2001-Fri Dec 09 06:24:28 MST 2016
Vetstreet. All rights reserved.
Vetstreet does not provide medical advice, diagnosis, or treatment. See Additional Information ›
your veterinarian is anything like me, she spends about 20 percent of her professional life on the telephone. That’s a lot of time! But if you think about it, it totally makes sense. After all, there are a zillion and one potential discussion points on the subject of your pet's healthcare. In fact, I bet you can come up with at least five
questions right now you’d like to ask your veterinarian over the phone.
Whoa there, now. I didn’t mean you should call this second! Indeed, the purpose of this post is to clue you in on how your veterinarian may work the phone to help you and your pet.
To that end, here are my eight most popular pet-related telephone topics:
1. The post-surgical status report. You’ve waited all morning –– maybe even all day –– to find out how your pet’s
surgery went. Whether we’re talking about a simple
castration or a complex
mass removal, you want to know how things went. We know the waiting can be agonizing. That’s why, in most cases, your veterinarian will make every attempt to call you as soon as possible. But surgery days can be hectic, so a staff member may call you with a timely update until the veterinarian can reach you to discuss the procedure in more detail.
2. The intra-procedural Q&A. This is a super-common cause of telephone communication between veterinarian and pet owner. The best-case scenario, of course, is if you and your veterinarian discuss additional procedures that may be required
before your pet is under anesthesia, such as a
tooth that may need extracting during a
dental cleaning, and get your consent to proceed as needed. That way, we can keep your pet’s time
under anesthesia to a minimum, because we won’t need to track you down by phone during the procedure.
Without that prior consent, imagine what happens when we’re in the middle of a
dental procedure and the cleaning reveals deep pockets and the need to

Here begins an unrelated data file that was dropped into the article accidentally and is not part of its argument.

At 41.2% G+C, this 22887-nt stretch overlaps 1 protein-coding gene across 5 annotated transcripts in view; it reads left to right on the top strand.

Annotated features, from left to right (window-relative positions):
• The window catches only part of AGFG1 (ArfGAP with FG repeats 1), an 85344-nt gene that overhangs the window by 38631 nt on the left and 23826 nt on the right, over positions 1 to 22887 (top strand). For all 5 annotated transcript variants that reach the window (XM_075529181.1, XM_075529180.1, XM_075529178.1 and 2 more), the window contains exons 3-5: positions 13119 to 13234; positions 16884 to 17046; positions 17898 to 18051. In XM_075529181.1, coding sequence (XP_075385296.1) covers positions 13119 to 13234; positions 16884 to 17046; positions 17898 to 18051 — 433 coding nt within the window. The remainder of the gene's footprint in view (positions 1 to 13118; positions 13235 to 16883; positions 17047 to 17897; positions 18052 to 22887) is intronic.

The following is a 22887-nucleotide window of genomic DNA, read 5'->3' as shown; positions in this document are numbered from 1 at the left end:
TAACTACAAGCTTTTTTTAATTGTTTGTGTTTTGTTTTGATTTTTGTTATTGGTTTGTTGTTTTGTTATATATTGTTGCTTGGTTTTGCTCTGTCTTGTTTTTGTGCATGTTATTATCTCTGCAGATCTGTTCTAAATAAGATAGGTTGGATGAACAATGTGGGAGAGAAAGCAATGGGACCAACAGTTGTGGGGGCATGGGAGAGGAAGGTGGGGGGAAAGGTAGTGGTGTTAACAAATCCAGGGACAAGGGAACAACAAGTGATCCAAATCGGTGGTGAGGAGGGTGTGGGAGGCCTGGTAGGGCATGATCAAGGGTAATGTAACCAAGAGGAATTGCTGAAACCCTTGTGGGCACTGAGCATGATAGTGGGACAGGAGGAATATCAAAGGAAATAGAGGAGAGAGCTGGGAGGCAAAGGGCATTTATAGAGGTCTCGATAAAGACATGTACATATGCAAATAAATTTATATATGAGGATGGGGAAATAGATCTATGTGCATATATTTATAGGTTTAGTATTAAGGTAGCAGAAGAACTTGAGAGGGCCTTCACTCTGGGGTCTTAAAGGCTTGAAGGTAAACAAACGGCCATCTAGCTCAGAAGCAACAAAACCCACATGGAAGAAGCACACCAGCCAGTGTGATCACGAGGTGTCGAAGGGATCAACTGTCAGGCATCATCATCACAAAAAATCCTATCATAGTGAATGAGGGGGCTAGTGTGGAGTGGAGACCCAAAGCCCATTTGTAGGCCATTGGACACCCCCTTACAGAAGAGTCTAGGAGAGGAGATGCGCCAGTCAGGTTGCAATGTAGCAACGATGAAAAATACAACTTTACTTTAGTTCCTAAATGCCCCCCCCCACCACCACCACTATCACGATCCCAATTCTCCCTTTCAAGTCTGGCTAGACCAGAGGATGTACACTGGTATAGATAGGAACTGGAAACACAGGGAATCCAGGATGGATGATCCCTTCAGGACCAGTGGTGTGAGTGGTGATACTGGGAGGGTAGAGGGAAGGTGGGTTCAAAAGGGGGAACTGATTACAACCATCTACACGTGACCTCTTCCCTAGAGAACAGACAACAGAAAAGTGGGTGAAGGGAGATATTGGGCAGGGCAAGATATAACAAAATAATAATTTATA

X-ray some teeth and possibly even remove them (or offer the services of a dental specialist).
In cases like these, your veterinarian can’t very well just proceed. Unless she’s discussed this possibility ahead of time, she has to call you to secure your approval before embarking on a dramatically different course of action than you might reasonably expect. Hence, why you should ALWAYS be available for telephone consultation whenever your pet is at the vet.
3. The test result call. In my practice, this is by far the most common reason for calling pet owners –– and the most time consuming. When things turn out 100 percent fine, these can be the best kind of calls to make. Because it gives your veterinarian a chance to share the good news, applaud you for the good care you’re providing for your pet and even offer a few other suggestions for keeping your
cat in tiptop shape.
Of course, whenever things are amiss, your veterinarian will take the time to offer detailed explanations, suggest action plans and
answer all your questions.
4. The follow-up call. Whenever I’ve got a sick patient, I’ll call my client to check on the pet’s status, then ask my client to give me a follow-up report within a certain time frame. This allows me to keep tabs on the pet's progress. If I don't get a call back during a reasonable period of time, I’ll call back.
This may sound like a complex little dance, but it’s all in service of making sure that pets are a) improving according to plan, b) getting the correct
home care, and c) that they don’t fall between the cracks.
Like this article? Have a point of view to share? Let us know!
Take our breed quiz to find your next pet.
Get all the best pet news and information sent right to your inbox!
Thank you for subscribing!
We combed through 505,270 kitten
names to determine the hottest male
and female monikers of the year.
We scoured our database of 1.1 million
dogs to find out which male and female
monikers reigned supreme this past…
Christmas trees, fatty foods and other
seasonal items may bring cheer to your
home, but they'll cause harm to your…
Dr. Sarah Wooten takes a closer look at
this curious sleeping habit and what it has
to do with canines’ ancestry.
The Kromfohrlander is said to be
descended from a mixed-breed dog
who was a mascot for American troops.
Check out our collection of more than 250 videos about pet training, animal behavior, dog and cat breeds and more.
Wonder which dog or cat best fits your lifestyle? Our new tool will narrow down more than 300 breeds for you.
If the video doesn't start playing momentarily,
please install the latest version of Flash.
Thank you for subscribing.